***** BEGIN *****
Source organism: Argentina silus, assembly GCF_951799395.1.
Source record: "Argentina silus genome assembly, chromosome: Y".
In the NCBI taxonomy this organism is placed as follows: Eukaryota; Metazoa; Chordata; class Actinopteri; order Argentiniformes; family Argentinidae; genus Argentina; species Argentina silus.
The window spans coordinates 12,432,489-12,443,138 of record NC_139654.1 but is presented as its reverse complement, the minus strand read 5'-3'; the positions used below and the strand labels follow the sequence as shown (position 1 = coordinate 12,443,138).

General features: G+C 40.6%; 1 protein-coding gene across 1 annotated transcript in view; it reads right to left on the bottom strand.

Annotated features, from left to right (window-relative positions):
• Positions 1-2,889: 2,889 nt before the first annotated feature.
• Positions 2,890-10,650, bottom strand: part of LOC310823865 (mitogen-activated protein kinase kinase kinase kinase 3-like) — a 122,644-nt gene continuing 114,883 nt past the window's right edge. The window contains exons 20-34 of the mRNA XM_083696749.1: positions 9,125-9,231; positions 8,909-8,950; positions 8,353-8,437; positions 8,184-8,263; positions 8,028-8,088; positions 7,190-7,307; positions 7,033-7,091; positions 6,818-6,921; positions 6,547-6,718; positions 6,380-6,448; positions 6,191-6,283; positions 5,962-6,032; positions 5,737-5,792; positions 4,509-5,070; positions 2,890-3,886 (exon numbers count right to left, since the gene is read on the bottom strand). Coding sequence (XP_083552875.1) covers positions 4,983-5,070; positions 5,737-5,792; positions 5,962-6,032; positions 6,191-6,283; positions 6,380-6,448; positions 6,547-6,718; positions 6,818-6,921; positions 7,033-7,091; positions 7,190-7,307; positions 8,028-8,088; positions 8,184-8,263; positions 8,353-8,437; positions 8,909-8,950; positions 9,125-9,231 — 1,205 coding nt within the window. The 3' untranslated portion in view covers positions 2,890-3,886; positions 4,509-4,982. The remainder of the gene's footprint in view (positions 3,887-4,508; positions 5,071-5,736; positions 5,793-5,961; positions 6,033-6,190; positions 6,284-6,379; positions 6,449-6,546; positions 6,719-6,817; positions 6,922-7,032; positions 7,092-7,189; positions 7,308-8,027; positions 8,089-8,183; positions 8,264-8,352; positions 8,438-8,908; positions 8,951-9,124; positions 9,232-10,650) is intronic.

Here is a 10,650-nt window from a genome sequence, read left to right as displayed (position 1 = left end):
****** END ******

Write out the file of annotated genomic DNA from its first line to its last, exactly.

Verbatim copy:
Source organism: Argentina silus, assembly GCF_951799395.1.
Source record: "Argentina silus genome assembly, chromosome: Y".
In the NCBI taxonomy this organism is placed as follows: Eukaryota; Metazoa; Chordata; class Actinopteri; order Argentiniformes; family Argentinidae; genus Argentina; species Argentina silus.
The window spans coordinates 12,432,489-12,443,138 of record NC_139654.1 but is presented as its reverse complement, the minus strand read 5'-3'; the positions used below and the strand labels follow the sequence as shown (position 1 = coordinate 12,443,138).

General features: G+C 40.6%; 1 protein-coding gene across 1 annotated transcript in view; it reads right to left on the bottom strand.

Annotated features, from left to right (window-relative positions):
• Positions 1-2,889: 2,889 nt before the first annotated feature.
• Positions 2,890-10,650, bottom strand: part of LOC310823865 (mitogen-activated protein kinase kinase kinase kinase 3-like) — a 122,644-nt gene continuing 114,883 nt past the window's right edge. The window contains exons 20-34 of the mRNA XM_083696749.1: positions 9,125-9,231; positions 8,909-8,950; positions 8,353-8,437; positions 8,184-8,263; positions 8,028-8,088; positions 7,190-7,307; positions 7,033-7,091; positions 6,818-6,921; positions 6,547-6,718; positions 6,380-6,448; positions 6,191-6,283; positions 5,962-6,032; positions 5,737-5,792; positions 4,509-5,070; positions 2,890-3,886 (exon numbers count right to left, since the gene is read on the bottom strand). Coding sequence (XP_083552875.1) covers positions 4,983-5,070; positions 5,737-5,792; positions 5,962-6,032; positions 6,191-6,283; positions 6,380-6,448; positions 6,547-6,718; positions 6,818-6,921; positions 7,033-7,091; positions 7,190-7,307; positions 8,028-8,088; positions 8,184-8,263; positions 8,353-8,437; positions 8,909-8,950; positions 9,125-9,231 — 1,205 coding nt within the window. The 3' untranslated portion in view covers positions 2,890-3,886; positions 4,509-4,982. The remainder of the gene's footprint in view (positions 3,887-4,508; positions 5,071-5,736; positions 5,793-5,961; positions 6,033-6,190; positions 6,284-6,379; positions 6,449-6,546; positions 6,719-6,817; positions 6,922-7,032; positions 7,092-7,189; positions 7,308-8,027; positions 8,089-8,183; positions 8,264-8,352; positions 8,438-8,908; positions 8,951-9,124; positions 9,232-10,650) is intronic.

Here is a 10,650-nt window from a genome sequence, read left to right as displayed (position 1 = left end):